Home South African Load shedding: Consumers continue to pay the price

Load shedding: Consumers continue to pay the price

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South Africans are counting the personal cost of load shedding and it’s significant.

Darkness surrounds residential homes due to a load shedding blackout by Eskom Holdings SOC Ltd. in the Troyeville suburb of Johannesburg, South Africa. Picture: Dean Hutton, Bloomberg.

SOUTH Africans are counting the personal cost of load shedding and it’s significant.

These are the findings of a survey conducted by InfoQuest/TrendER, a leading South African online research company.

Three hundred respondents, nationally representative of the online population, 18 years and older, were interviewed across all provinces in South Africa.

Almost 60% of respondents had at least one of their home appliances damaged or destroyed due to power surges as a result of load shedding, and one in two had lost the contents of their fridge at least once.

Small businesses affected

One in four respondents claim that their home operated business has been adversely affected, and of particular concern is that about one in ten have had a home invasion while their alarms have been inactive as a result of load shedding.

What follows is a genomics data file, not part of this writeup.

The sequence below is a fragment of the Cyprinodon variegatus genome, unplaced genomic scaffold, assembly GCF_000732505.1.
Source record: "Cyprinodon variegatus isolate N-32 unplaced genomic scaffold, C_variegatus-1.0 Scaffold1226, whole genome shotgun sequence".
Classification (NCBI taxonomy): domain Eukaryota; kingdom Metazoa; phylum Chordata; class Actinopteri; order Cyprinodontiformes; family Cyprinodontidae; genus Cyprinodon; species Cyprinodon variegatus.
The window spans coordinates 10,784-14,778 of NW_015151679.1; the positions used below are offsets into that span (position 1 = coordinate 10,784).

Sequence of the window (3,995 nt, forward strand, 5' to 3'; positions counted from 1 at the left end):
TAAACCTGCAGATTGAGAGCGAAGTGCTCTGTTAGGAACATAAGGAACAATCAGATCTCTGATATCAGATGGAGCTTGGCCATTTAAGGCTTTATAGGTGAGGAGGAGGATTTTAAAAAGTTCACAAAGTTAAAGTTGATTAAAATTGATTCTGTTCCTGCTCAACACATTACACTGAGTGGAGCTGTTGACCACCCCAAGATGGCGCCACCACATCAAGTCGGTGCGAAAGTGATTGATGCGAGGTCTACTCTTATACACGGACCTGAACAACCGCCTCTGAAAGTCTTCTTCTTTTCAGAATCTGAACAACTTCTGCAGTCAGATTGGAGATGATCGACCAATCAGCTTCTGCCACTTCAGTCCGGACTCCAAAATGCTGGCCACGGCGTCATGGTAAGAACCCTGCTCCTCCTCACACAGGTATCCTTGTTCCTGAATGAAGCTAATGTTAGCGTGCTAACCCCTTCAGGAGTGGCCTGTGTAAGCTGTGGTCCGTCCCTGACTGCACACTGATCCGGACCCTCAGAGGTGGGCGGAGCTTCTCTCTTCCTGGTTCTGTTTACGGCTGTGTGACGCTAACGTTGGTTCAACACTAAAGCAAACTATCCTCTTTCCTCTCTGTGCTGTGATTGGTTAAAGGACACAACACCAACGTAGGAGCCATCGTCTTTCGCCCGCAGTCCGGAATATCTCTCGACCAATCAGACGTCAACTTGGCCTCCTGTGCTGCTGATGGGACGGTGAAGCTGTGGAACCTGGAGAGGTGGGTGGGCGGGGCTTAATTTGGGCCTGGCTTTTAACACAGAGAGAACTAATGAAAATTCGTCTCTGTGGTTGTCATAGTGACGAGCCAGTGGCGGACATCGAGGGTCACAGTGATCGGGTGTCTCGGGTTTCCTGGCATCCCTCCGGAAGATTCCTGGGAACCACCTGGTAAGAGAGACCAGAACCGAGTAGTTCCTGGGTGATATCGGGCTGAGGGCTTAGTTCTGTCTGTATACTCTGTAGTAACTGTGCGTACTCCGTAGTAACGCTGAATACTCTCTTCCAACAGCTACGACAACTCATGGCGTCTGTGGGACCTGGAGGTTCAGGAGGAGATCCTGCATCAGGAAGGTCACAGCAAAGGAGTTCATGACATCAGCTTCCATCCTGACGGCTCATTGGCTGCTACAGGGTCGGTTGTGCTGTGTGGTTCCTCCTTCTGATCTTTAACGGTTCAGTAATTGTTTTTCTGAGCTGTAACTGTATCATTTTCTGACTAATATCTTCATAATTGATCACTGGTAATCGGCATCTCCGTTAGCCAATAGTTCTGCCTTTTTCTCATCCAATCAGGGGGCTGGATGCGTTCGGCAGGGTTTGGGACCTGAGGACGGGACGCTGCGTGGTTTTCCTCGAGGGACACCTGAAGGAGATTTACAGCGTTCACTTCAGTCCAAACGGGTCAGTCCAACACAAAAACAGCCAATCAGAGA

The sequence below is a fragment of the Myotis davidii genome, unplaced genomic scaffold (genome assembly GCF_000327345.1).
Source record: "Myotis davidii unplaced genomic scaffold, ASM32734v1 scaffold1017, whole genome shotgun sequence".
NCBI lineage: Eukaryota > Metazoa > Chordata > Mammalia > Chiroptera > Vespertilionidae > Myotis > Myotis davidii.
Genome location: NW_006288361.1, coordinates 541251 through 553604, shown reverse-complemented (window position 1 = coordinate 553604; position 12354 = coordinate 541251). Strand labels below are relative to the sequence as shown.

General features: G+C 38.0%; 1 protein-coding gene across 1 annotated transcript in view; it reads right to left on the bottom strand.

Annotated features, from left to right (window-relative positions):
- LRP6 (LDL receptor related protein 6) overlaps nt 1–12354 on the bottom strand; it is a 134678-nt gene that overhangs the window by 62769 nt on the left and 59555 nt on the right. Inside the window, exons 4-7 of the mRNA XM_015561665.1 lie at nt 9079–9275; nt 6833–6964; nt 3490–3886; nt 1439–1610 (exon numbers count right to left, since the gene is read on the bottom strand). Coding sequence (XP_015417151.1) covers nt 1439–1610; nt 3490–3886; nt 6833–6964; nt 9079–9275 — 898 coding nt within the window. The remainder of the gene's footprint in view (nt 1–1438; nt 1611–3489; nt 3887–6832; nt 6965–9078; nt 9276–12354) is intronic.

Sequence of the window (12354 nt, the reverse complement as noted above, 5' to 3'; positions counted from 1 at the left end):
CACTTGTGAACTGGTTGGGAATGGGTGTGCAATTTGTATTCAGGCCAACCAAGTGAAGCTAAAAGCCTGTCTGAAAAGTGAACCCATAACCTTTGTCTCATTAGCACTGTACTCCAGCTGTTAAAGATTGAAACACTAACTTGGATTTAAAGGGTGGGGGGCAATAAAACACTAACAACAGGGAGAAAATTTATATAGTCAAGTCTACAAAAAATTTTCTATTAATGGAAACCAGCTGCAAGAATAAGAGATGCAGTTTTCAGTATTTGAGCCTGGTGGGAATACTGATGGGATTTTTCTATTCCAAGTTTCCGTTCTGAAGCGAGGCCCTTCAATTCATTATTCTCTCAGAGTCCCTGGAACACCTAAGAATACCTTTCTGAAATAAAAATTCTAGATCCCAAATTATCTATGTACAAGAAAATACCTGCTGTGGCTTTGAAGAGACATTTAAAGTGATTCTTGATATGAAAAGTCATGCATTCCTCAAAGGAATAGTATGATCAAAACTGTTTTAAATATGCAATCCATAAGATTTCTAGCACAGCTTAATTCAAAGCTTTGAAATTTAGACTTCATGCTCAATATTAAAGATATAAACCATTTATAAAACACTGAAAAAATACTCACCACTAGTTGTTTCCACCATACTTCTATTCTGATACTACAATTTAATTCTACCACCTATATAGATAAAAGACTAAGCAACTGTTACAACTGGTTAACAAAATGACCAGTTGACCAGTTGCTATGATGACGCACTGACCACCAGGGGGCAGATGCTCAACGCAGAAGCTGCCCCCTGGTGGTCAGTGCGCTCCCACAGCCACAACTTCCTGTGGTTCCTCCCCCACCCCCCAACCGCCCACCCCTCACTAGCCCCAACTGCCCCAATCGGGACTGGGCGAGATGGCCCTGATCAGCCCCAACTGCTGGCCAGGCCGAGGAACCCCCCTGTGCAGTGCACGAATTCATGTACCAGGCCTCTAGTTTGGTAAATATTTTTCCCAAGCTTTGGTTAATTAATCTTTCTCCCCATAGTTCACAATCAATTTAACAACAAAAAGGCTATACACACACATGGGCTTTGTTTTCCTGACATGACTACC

All of these consequences of load shedding have had an impact on the personal finances of consumers.

In addition to having to repair or replace household items, consumers are also having to finance ways of keeping the power on in their homes.

17% have purchased a generator, 16% have invested in solar power (to all or part of their home), and 14% have bought an inverter.

Just over one in two (55%) respondents have bought a gas stove to ensure that basic cooking can still occur.

Consumers’ expectations for the future of load shedding are pessimistic, with 55% believing that it will get worse.

Parents with children of 18 years and younger were asked what their children did when the power goes off and having no access to Wi-Fi.

Perhaps load shedding does have some socially positive outcomes, with 51% stating that their children socialise with family members during outages.

Other positive activities were: reading (29%), playing outside (40%), doing homework/studying (34%), and going for a walk (11%).

One in four children do nothing during load shedding, but simply wait for the power to be restored while 21% tend to sulk.

Consumers are having to dig deep into their pockets to alleviate some of the consequences and challenges of load shedding, putting greater financial strain on families in an already difficult economic environment.

BUSINESS REPORT ONLINE

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